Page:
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Languages and language use in Mozambique

Participants Erland Gadelii, Tore Janson, Malin Petzell, Christopher Stroud (Stockholm)

Language reform in Africa is a vital precondition for economic, social and democratic development. Research on the organization and interaction of languages must be accorded a more prominent role than hitherto has been the case. In Mozambique, where more than 15 languages are spoken by sizable groups, it is necessary to study how multilingual networks may be harnessed in the service of development, and to bolster indigenous languages to serve the multiple functions required of them. Thus the present project focuses on these matters, and aims to

  • survey patterns of multilingualism
  • describe central aspects of morphosyntax and lexicon in some of the languages
  • elucidate the relationships between the languages
  • relate multilingual practices and moments of language contact to instances of linguistic change
     

Methods employed include microethnographic studies of language practices and multilingual networks, formal elicitation and recording of language materials, cartographic and statistical representation of multilingual patterns and correlations of linguistic analyses with sociodemographic data.

Practically, this research generates information of relevance to planning of vernacular language programmes, to the use of language in society and to the production of language materials. Theoretically, the project clarifies the relationships between Mozambican languages and provides a model for how societal change impacts upon language change.

Publications, papers and reports

Gadelii, Karl Erland. 1998. Moçambiques språkliga kalejdoskop [The linguistic kaleidoscope of Mozambique]. In: Humanistdagboken, vol 11, pp 161-170. Göteborg: Humanistiska fakultetsnämnden.

Gadelii, Karl Erland. 1998. A sketch of Xitshwa grammar. Project report. Department of Oriental and African languages, Göteborg University. Pp 48.

Gadelii, Karl Erland. 1999. Comparação entre variedades de língua emákhuwa faladas no província de Nampula, Moçambique. Relatório de pesquisa. Departamento de Línguas Orientais e Africanas, Universidade de Gotemburgo. Pp 40.

Gadelii, Karl Erland. 2000. Pourquoi les chomskiens ne s'intéressent-ils pas aux langues bantu? Actes du Troisième Congrès Mondial de linguistique africaine, Lomé, Togo, 21-26 août 2000.

Gadelii, Karl Erland. 2000. La situation linguistique - Maputo, Mozambique. Communication donnée au Colloque International sur les Villes Plurilingues, Libreville, Gabon, 24-30 septembre 2000.

Gadelii, Karl Erland. 2000. Språkplanering i Moçambique (Language planning in Mozambique). Paper given at the 20 Meeting of ASLA (Asssociation Suédoise de Linguistique Appliquée, Göteborg 9-11 November 2000.

Gadelii, Karl Erland. 2001. Languages in Mozambique. In: Africa & Asia (Göteborg working papers on Asian and African languages and literatures), no 1, pp 6-12.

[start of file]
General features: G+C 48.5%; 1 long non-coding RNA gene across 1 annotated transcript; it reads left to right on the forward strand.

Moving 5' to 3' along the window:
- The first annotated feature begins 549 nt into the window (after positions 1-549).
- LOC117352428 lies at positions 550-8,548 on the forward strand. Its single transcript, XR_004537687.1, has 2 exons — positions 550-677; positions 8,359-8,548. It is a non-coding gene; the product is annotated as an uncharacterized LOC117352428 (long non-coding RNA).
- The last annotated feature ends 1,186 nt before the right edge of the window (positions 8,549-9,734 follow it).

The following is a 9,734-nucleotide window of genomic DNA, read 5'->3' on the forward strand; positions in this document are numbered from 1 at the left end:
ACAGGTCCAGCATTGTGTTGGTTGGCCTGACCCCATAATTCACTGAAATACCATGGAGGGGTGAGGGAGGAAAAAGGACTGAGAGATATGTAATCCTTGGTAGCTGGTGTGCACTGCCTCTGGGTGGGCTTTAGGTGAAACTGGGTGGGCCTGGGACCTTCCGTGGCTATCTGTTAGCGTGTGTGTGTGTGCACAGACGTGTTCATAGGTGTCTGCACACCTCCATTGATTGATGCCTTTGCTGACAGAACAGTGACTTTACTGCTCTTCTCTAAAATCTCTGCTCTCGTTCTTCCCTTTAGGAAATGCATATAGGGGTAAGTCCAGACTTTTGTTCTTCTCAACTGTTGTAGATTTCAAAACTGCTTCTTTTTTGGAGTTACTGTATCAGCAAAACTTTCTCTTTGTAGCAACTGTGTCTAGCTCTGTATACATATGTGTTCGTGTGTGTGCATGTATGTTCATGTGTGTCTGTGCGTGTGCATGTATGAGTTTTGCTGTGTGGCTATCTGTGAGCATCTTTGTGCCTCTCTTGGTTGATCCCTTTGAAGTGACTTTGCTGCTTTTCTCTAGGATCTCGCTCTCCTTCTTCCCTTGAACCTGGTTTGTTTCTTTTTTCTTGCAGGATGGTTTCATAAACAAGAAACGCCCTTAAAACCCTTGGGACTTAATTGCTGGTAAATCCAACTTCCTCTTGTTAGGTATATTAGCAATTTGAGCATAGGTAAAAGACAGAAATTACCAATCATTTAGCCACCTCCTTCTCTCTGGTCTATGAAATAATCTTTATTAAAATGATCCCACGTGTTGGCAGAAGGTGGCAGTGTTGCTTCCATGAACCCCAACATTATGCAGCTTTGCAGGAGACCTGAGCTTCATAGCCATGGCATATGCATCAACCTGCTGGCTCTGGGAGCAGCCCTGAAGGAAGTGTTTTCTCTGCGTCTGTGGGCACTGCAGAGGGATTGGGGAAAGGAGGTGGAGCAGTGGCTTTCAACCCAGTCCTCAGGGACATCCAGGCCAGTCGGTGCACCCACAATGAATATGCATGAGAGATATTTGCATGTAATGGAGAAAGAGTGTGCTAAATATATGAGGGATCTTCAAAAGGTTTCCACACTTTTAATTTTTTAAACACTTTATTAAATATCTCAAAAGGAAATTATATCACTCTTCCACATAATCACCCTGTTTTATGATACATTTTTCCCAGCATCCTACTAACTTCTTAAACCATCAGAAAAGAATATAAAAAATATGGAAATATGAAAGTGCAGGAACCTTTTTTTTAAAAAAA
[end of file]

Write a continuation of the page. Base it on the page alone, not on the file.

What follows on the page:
Gadelii, Karl Erland. 2002. Pronominal syntax in Maputo Portuguese. In: Contributions in honour of Prof. Tore Janson, on the occasion of his retirement, February 2001 (Africa & Asia: Göteborg working papers on Asian and African languages and literatures, no 2), pp 27-41. Edited by Jouni Filip Maho. Dept of Oriental and African Languages, Göteborg University.

Gadelii, Karl Erland. 2001. Languages and language use in Mozambique. Unpublished report. Department of Oriental and African Languages, Göteborg University.

Janson, Tore. 1999. Prenasalised voiced aspirated stops in Changana/Tsonga. In: Proceedings Fonetik 99 - The Swedish Phonetics Conference (Gothenburg papers in theoretical linguistics, no 81), pp 89-92. Department of Linguistics, Göteborg University.

Janson, Tore. 2001. Consonants in Changana/Tsonga. In: South African journal of African languages, 21 (1), pp 16-32.

Janson, Tore. 2004. Languages and language names in Mozambique, 150 years ago and now. In: Globalisation and African languages: risks and benefits, pp 297-311. Edited by Katrin Bromber & Birgit Smieja. Berlin & New York: Mouton de Gruyter.

Maho, Jouni Filip. 2003. Towards a bibliography of Mozambican languages, part 1: the smaller languages. In: Africa & Asia: Göteborg working papers on Asian and African languages and literatures, no 3, pp 147-154.

Petzell, Malin. 2000. Kimwani. Project report. Department of Oriental and African languages, Göteborg University. Pp 28.

Petzell, Malin. 2002. A sketch of Kimwani, a minority language of Mozambique. In: Contributions in honour of Prof. Tore Janson, on the occasion of his retirement, February 2001 (Africa & Asia: Göteborg working papers on Asian and African languages and literatures, no 2), pp 88-110. Edited by Jouni Filip Maho. Dept of Oriental and African Languages, Göteborg University.

Sidansvarig: Gunhild Vidén|Sidan uppdaterades: 2010-09-27
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